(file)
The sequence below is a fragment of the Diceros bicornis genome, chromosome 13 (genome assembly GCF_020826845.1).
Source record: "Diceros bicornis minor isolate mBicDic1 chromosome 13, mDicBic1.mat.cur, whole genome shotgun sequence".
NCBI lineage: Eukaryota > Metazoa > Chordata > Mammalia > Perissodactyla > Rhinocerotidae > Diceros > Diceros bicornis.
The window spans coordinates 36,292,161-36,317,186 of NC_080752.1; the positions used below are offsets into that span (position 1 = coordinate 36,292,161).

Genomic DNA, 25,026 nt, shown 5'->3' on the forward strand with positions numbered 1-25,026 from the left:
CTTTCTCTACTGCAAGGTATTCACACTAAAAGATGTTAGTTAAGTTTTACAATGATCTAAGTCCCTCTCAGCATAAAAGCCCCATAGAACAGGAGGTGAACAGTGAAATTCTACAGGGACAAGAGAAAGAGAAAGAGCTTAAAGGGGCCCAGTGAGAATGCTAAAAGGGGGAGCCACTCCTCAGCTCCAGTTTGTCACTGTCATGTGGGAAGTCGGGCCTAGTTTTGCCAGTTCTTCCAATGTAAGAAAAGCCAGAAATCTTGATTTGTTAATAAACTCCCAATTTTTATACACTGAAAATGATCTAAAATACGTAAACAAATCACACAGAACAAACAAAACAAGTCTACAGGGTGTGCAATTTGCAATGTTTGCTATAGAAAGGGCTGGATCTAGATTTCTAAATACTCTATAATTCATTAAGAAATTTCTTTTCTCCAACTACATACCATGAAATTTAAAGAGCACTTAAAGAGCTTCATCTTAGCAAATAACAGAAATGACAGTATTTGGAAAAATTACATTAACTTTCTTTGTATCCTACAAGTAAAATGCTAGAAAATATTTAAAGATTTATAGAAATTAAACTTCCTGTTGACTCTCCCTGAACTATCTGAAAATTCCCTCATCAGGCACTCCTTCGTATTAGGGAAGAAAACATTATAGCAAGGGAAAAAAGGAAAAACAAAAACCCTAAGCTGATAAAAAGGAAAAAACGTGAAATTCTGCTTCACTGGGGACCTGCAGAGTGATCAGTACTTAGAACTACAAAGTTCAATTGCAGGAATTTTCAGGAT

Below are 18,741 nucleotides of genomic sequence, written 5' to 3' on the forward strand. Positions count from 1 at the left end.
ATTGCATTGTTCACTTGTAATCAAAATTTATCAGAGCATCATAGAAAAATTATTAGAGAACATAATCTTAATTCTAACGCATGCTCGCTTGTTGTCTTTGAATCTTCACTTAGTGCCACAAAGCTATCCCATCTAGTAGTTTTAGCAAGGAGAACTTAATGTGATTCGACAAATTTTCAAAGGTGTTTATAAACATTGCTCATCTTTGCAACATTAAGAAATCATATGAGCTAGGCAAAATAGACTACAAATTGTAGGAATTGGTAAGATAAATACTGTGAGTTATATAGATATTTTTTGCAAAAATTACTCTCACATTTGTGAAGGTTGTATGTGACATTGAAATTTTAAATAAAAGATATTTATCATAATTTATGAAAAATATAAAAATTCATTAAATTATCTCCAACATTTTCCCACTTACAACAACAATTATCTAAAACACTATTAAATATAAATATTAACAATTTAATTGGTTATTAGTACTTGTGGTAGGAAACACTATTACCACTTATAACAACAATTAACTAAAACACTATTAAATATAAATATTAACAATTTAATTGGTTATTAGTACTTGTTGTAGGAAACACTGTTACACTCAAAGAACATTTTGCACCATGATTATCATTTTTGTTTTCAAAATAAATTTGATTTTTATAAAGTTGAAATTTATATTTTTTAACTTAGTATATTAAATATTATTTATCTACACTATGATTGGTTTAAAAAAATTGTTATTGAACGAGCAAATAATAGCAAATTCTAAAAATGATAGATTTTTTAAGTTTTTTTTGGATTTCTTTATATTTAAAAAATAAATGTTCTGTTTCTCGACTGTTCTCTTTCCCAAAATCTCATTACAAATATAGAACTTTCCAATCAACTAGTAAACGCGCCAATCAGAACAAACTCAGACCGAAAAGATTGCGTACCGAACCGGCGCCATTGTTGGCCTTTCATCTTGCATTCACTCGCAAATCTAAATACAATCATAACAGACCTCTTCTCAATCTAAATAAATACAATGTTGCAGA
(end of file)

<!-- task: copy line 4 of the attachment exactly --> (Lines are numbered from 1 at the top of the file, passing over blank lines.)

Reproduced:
The window spans coordinates 36,292,161-36,317,186 of NC_080752.1; the positions used below are offsets into that span (position 1 = coordinate 36,292,161).